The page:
On April 9, 1861, secession in Virginia went down to a 90-45 defeat. Three days later, the confederates fired on Fort Sumter. Three days after that, President Lincoln issued his call for troops. “The formerly uncertain danger to slavery now seemed graver. Most Virginians had wished to wait and see if Lincoln’s peaceful rule over the old Union of eighteen free labor and fifteen slave labor states would menace slavery. But after a potentially antislavery president declared war against the seven Lower South states, potential perils multiplied for slaveholders in but eight Upper South states, if they remained in an alliance with over two times more free soil states. A new alleged menace to state rights as well as the greater potential menace to slavery hurried many former Unionists toward disunion.” [p. 83]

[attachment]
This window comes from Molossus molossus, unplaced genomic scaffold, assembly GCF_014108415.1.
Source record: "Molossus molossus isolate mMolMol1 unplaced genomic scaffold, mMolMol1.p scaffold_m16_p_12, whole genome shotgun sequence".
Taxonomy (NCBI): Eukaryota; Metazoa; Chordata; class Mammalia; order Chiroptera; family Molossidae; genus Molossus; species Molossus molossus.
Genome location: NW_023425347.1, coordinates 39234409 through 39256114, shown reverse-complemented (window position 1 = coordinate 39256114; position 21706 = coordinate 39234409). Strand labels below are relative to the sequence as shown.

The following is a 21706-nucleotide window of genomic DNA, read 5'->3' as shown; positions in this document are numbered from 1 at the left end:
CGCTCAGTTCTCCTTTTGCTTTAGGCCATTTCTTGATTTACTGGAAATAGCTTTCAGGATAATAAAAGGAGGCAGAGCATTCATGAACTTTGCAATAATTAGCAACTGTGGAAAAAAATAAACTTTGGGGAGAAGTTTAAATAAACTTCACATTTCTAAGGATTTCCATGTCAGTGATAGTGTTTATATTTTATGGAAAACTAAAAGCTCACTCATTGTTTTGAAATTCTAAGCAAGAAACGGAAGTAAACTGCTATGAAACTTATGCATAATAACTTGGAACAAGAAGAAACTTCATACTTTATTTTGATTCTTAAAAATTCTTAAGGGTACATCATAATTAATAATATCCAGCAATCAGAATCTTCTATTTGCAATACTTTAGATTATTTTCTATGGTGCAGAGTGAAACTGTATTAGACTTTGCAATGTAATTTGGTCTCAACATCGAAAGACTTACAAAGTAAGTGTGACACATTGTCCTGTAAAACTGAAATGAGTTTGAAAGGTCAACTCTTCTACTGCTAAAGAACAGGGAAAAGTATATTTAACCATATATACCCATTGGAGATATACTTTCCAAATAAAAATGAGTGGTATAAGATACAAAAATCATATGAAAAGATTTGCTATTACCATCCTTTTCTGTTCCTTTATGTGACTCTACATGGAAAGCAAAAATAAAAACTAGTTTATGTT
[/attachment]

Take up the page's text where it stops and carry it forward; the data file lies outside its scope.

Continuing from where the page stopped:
Professor Freehling next considers the state rights argument. “Posterity thinks of state rights as the right of state governmental power to check federal governmental power, in a two government system. When neo-Confederates now claim that state rights impelled secession, they usually mean that disunionists wished to preclude Lincoln from boosting federal governmental power at the expense of state governmental power inside the Union. According to this interpretation, long popular in southern precincts, secessionists acted not to save slavery but to save state rights from Lincoln’s expansive federal legislation, including high protective tariffs, internal improvements, and national banks. Charles Dew describes his shock, as a native Southerner who relished his southern education, to find in the Lower South commissioners’ documents almost nothing about fighting tariffs et al and almost everything about fighting to preserve slavery. Any Southerner who investigates the prewar Virginia secession documents, expecting to find fury about an expansive federal government’s potential economic imperialism, will be equally shocked. Instead, the slavery issue provoked almost all Virginia disunionists’ outrage. So too, western Virginians’ potentially confiscatory taxes on slaves inspired a dozen times more anxiety than the federal government’s potentially prohibitive tariffs on imports.” [p. 84]